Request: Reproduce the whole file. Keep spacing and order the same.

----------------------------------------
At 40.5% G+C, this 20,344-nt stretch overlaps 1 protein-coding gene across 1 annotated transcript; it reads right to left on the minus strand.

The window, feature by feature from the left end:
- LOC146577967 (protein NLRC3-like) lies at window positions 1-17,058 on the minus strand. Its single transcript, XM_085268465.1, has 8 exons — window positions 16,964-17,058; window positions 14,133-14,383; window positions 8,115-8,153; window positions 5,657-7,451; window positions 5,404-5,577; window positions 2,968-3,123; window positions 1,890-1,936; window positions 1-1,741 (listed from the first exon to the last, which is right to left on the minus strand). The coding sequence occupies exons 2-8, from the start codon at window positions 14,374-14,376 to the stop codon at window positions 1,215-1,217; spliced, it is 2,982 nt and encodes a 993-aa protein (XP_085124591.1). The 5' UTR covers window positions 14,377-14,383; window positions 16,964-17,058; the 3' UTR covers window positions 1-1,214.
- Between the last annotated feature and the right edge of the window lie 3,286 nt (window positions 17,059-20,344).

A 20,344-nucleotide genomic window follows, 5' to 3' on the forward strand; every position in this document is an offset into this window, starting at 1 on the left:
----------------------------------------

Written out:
At 40.5% G+C, this 20,344-nt stretch overlaps 1 protein-coding gene across 1 annotated transcript; it reads right to left on the minus strand.

The window, feature by feature from the left end:
- LOC146577967 (protein NLRC3-like) lies at window positions 1-17,058 on the minus strand. Its single transcript, XM_085268465.1, has 8 exons — window positions 16,964-17,058; window positions 14,133-14,383; window positions 8,115-8,153; window positions 5,657-7,451; window positions 5,404-5,577; window positions 2,968-3,123; window positions 1,890-1,936; window positions 1-1,741 (listed from the first exon to the last, which is right to left on the minus strand). The coding sequence occupies exons 2-8, from the start codon at window positions 14,374-14,376 to the stop codon at window positions 1,215-1,217; spliced, it is 2,982 nt and encodes a 993-aa protein (XP_085124591.1). The 5' UTR covers window positions 14,377-14,383; window positions 16,964-17,058; the 3' UTR covers window positions 1-1,214.
- Between the last annotated feature and the right edge of the window lie 3,286 nt (window positions 17,059-20,344).

A 20,344-nucleotide genomic window follows, 5' to 3' on the forward strand; every position in this document is an offset into this window, starting at 1 on the left: